Is There Such a Thing as an RTS Board Game? Rivet Wars: Eastern Front Thinks So

Is There Such a Thing as an RTS Board Game? Rivet Wars: Eastern Front Thinks So

Rivet Wars-small

Last month I bought a copy of Rivet Wars, one of the most popular light war games on the market. It was designed by veteran computer game designer Ted Terranova (Rise of Nations), who worked hard to give the game the feel of a computer RTS (real time strategy) game…. and, going by the reviews, he largely succeeded. Here’s the description.

Rivet Wars is a miniatures boardgame that springs forth from the warped imagination of Ted Terranova – set on a world that never quite left World War I but with crazy technology like walking tanks, diesel powered armor, unicycled vehicles and armor plated cavalry! Don’t let the cute visuals fool you; it’s a world full of angst, war-torn camaraderie and dark humor. Rivet Wars is at its heart a strategy game, with both players deploying units each round to counter the threats set forth by their opponent and stay one tactical step ahead. Heavily influenced by Ted’s experience working on RTS games like Rise of Nations, players gather resources (bunkers and capture points) and use these to deploy streams of new units! There’s an ebb and flow on the tactical landscape and you can stock up surprises for your opponent to be unleashed even as he thinks he’s winning!

And here’s a peek at the back of the box.

Rivet Wars Eastern Front-back-small

There isn’t a lot of depth to Rivet Wars — initiative is crucially important, there no way to hide on the map, and half the joy of the game is in the detailed plastic miniatures. But it has been embraced with open arms by board gaming fans, and they’re a tough lot to impress. A typical game takes around 30 minutes, which makes Rivet Wars one of the fastest playing games on the market.

Rivet Wars map

Rivet Wars was originally funded by a very successful Kickstarter in February 2013. It raised $582,316 on a $25,000 goal with 2,464 backers, which made it one of the most successful board games in Kickstarter history, unlocking an absurd number of stretch goals in the process. The retail version has been available since 2013.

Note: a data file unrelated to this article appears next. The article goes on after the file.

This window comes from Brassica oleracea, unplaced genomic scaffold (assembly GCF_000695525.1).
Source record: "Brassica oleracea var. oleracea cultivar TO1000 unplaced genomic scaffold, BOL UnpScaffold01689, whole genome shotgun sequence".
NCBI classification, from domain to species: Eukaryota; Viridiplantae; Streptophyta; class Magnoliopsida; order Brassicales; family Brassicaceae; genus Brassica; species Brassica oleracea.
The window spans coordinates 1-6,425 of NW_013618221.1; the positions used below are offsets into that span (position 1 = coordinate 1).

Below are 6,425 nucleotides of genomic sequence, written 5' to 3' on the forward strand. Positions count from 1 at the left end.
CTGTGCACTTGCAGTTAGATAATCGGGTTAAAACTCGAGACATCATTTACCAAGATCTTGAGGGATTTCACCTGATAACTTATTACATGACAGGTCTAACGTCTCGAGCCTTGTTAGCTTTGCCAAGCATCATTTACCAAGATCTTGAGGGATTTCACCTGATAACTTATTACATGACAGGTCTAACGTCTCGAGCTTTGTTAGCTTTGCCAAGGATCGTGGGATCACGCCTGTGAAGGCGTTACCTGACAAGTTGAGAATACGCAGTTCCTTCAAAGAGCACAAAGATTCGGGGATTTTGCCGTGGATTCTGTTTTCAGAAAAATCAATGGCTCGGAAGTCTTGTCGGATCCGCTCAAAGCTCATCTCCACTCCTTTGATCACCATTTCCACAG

The retail version is fairly expensive. It retails for around $75, but the box comes ridiculously packed, including all this:

38 highly-detailed plastic miniatures
34-page rulebook
16 stat cards
2 stat dashboards
24 Action! cards
10 Secret Mission cards
9 double-sided tiles
1 tracking tile
6 bunker markers
6 strategic objective markers
6 minefield markers
6 tank trap markers
6 razor wire Markers
12 flag tokens
5 gas plastic markers
4 victory plastic markers
24 damage plastic markers
6 six-sided dice

Rivet Wars Eastern Front contents-small

Partly as a result of the stretch goals, and partly as a result of the ongoing popularity of the game, Rivet Wars has already produced several major expansion kits, including:

Rivet Wars: Battle of Brighton (2014)
Rivet Wars: Second Wave (2014)
Rivet Wars: Spearhead (2014)
Rivet Wars: War Room (2014)
Rivet Wars: Heavy Metal (2014)

Rivet Wars Second Wave-small

There are also several minor expansions, including additional scenarios and miniatures. See the always-growing list at BoardGameGeek.

Rivet Wars Spearhead-small

With the plethora of expansion packs available (all going by the title Rivet Wars), the original game has now been re-titled Rivet Wars: Eastern Front. That’s the one you should buy first.

I haven’t purchased any of the expansion packs yet, although I’m sorely tempted. Step one, of course, is tearing open the shrinkwrap on my copy of the original box… a process that takes weeks of mental preparation. I’m getting closer.

Rivet Wars Battle of Brighton-small

Rivet Wars: Eastern Front was designed by Bill Podurgiel and Ted Terranova, and published by Cool Mini Or Not/Edge Entertainment in 2013. It is distributed by Asmodee, and is priced around $75. I bought my copy online for $58.

See all of our recent fantasy games coverage here.

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I’ve see this game pop up a lot on board game geek but I never realized it was supposed to be an RTS boardgame. It is all in real time or is more just simultaneous planning and you both reveal your move at the same time?

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